Sometimes tickets become available at the last minute. These tickets are sent to the theatres to be sold to the Rush Lines. Here's how it works: when a screening is sold out, a line of non-ticket holders may form outside the theatre — this is known as the Rush Line. If there are empty seats available just prior to the screening, the Festival's Theatre Representative may allow people from the Rush Line to purchase tickets or exchange an appropriate pass or coupon to gain admittance. There is no guarantee that anyone in the Rush Line will gain admittance.

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its NOT sold out! I just went to the box office and picked up 6 tix. They're 14.50 each, and there's a limit of 4 tix, but its pretty easy to sweet talk the ticket lady.(i had to promise i wouldn't scalp them!!) The box office is at 444 Yonge St. and they don't take debit cards, but VISA or cash is cool. See y'all there!

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Originally posted by chicken butta:
its NOT sold out! I just went to the box office and picked up 6 tix. They're 14.50 each, and there's a limit of 4 tix, but its pretty easy to sweet talk the ticket lady.(i had to promise i wouldn't scalp them!!) The box office is at 444 Yonge St. and they don't take debit cards, but VISA or cash is cool. See y'all there!

WOO-HOO,thanks for gettin these.You rock girl.

Talk to ya later on today I guess,if not then tomorrow.

On the sold out rumor,I talked to a guy today thats working the festival and he was saying that this show was not sold out but was only sold out for the tuesday screening NOT the saturday screening.Tickets were on sale all week he mentioned.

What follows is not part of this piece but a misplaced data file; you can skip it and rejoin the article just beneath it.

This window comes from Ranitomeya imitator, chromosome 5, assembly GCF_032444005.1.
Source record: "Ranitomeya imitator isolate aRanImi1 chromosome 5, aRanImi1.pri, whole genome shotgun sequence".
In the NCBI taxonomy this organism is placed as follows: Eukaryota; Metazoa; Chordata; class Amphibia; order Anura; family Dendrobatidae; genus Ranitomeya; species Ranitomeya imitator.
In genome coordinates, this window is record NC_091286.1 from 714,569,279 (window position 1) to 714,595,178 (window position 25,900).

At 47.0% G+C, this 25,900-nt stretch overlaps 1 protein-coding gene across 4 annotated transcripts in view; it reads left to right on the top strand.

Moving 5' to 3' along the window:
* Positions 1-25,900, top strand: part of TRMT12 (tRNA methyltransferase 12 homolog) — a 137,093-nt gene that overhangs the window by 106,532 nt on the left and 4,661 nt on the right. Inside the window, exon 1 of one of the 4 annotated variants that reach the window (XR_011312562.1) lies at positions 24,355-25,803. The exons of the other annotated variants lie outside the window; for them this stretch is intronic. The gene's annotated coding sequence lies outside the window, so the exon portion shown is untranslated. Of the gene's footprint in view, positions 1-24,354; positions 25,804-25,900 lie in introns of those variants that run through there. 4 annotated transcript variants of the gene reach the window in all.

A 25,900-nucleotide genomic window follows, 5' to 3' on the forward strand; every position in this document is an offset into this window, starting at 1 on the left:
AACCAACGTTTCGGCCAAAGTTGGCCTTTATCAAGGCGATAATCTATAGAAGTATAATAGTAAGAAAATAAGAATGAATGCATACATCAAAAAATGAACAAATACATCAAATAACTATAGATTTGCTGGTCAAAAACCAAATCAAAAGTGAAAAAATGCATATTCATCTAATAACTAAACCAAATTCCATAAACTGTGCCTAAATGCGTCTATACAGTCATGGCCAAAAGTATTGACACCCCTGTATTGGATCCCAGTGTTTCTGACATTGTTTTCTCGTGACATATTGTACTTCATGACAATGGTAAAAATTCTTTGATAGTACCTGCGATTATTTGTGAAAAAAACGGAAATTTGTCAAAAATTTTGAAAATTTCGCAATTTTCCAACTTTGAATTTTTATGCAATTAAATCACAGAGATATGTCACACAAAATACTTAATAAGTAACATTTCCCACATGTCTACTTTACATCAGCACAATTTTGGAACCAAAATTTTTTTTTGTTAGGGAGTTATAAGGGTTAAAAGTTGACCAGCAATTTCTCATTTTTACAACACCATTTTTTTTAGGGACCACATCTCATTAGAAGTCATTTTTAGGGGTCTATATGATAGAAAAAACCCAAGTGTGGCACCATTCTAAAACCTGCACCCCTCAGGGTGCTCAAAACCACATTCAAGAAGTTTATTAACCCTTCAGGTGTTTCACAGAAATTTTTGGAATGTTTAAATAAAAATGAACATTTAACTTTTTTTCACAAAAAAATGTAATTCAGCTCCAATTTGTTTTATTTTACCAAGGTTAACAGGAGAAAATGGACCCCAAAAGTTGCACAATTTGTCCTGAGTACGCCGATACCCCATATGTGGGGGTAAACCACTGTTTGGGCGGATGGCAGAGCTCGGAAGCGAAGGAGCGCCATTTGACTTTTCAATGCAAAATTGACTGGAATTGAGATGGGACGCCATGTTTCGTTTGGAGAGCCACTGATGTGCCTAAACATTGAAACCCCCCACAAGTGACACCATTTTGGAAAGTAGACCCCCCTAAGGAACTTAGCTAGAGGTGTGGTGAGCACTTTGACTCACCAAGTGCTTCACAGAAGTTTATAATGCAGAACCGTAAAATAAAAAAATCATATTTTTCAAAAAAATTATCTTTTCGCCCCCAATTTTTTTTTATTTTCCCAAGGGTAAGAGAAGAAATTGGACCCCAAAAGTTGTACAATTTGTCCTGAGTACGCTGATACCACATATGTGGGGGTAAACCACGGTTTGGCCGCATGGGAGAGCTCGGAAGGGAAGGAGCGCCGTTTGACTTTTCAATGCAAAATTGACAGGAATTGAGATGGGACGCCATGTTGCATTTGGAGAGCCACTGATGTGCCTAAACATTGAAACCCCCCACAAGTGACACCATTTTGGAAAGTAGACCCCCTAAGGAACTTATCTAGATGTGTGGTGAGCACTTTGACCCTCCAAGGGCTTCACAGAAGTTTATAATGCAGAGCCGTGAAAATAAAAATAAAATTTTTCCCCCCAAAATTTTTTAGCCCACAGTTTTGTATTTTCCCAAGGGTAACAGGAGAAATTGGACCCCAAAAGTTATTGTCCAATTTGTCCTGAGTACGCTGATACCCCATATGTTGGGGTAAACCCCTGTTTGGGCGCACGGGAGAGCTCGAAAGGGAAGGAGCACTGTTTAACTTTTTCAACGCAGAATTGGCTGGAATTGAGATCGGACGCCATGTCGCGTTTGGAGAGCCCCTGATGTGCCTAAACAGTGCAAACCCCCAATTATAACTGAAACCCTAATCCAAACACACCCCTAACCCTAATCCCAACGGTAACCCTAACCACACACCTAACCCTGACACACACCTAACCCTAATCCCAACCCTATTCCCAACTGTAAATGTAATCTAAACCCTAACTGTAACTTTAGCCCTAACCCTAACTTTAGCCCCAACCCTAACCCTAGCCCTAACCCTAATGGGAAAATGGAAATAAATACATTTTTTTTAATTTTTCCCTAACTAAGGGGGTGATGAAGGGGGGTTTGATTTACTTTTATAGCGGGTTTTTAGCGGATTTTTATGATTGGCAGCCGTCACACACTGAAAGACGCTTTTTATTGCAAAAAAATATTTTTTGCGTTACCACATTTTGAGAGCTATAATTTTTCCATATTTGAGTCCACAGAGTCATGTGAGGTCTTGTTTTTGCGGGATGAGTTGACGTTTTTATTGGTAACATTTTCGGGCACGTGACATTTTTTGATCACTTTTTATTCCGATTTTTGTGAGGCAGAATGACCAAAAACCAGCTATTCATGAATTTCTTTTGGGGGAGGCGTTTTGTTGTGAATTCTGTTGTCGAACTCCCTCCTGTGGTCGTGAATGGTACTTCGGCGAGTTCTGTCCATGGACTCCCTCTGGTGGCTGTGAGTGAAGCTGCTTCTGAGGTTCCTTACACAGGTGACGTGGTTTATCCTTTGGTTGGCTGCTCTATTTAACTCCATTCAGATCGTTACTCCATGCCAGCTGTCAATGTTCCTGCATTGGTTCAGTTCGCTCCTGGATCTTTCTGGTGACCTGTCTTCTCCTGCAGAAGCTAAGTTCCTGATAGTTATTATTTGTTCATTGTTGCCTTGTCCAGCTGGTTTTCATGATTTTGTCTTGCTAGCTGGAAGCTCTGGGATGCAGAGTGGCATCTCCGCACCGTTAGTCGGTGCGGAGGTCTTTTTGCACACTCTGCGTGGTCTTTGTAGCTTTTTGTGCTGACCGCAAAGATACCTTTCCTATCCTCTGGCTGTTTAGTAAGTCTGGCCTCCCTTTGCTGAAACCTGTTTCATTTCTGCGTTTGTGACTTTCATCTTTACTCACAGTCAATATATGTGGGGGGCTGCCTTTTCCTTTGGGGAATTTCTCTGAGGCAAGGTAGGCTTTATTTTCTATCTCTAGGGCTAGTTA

See ya'll there [big Grin]

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Here's a review from The Globe and Mail:

Festival Express


Bob Smeaton (Canada/U.K.)

Talk about your slow train coming: 33 years after some of the world's greatest rock acts -- the Band, the Grateful Dead, Janis Joplin, Delaney and Bonnie, among them - climbed aboard a CN passenger train to perform in stadiums in Toronto, Winnipeg and Calgary, the long-lost film footage of that fabled journey has finally been pulled together in one groovy documentary. The music does most of the talking here, as director Smeaton wisely gives us entire performances of songs, instead of excerpts intercut with interviews or voiceovers. The trans-Canada trek was a financial disaster and beset, too, by the politics of the time but musically it was a triumph both on the train -- as musicians jammed day and night between the stadium gigs -- and off. Best moments: Rick Danko, Jerry Garcia, Janis Joplin and Bob Weir doing a drunken but heartfelt Ain't No Cane on the Brazos ; Festival Express organizer Ken Walker's acerbic postmortem 30 years after the fact: "I gave the public too much and they didn't deserve it." -- J.A.

(Today, 9:15 p.m., Varsity 4; Saturday, 2:45 p.m., Elgin.)